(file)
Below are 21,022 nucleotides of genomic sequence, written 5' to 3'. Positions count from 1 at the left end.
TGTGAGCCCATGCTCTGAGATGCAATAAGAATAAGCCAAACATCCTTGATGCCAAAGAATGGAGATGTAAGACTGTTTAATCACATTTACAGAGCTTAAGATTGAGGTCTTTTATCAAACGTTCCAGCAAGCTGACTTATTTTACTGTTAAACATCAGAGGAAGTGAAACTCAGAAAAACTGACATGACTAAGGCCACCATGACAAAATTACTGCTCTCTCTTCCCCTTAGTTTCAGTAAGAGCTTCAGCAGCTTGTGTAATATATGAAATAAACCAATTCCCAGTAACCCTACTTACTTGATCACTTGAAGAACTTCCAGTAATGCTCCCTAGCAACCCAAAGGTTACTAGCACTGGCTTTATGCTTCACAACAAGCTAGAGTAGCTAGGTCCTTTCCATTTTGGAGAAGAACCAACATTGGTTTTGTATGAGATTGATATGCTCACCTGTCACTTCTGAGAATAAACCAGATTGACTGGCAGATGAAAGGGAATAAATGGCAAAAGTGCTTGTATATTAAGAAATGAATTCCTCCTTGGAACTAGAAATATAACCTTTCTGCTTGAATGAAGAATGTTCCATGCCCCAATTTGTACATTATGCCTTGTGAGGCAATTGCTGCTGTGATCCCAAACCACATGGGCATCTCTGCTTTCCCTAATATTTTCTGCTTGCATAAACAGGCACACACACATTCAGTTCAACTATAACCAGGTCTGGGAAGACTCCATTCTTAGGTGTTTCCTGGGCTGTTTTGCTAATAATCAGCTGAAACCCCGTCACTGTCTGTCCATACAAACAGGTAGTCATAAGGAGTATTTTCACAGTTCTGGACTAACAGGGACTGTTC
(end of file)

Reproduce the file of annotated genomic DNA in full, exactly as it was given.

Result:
Below are 21,022 nucleotides of genomic sequence, written 5' to 3'. Positions count from 1 at the left end.
TGTGAGCCCATGCTCTGAGATGCAATAAGAATAAGCCAAACATCCTTGATGCCAAAGAATGGAGATGTAAGACTGTTTAATCACATTTACAGAGCTTAAGATTGAGGTCTTTTATCAAACGTTCCAGCAAGCTGACTTATTTTACTGTTAAACATCAGAGGAAGTGAAACTCAGAAAAACTGACATGACTAAGGCCACCATGACAAAATTACTGCTCTCTCTTCCCCTTAGTTTCAGTAAGAGCTTCAGCAGCTTGTGTAATATATGAAATAAACCAATTCCCAGTAACCCTACTTACTTGATCACTTGAAGAACTTCCAGTAATGCTCCCTAGCAACCCAAAGGTTACTAGCACTGGCTTTATGCTTCACAACAAGCTAGAGTAGCTAGGTCCTTTCCATTTTGGAGAAGAACCAACATTGGTTTTGTATGAGATTGATATGCTCACCTGTCACTTCTGAGAATAAACCAGATTGACTGGCAGATGAAAGGGAATAAATGGCAAAAGTGCTTGTATATTAAGAAATGAATTCCTCCTTGGAACTAGAAATATAACCTTTCTGCTTGAATGAAGAATGTTCCATGCCCCAATTTGTACATTATGCCTTGTGAGGCAATTGCTGCTGTGATCCCAAACCACATGGGCATCTCTGCTTTCCCTAATATTTTCTGCTTGCATAAACAGGCACACACACATTCAGTTCAACTATAACCAGGTCTGGGAAGACTCCATTCTTAGGTGTTTCCTGGGCTGTTTTGCTAATAATCAGCTGAAACCCCGTCACTGTCTGTCCATACAAACAGGTAGTCATAAGGAGTATTTTCACAGTTCTGGACTAACAGGGACTGTTC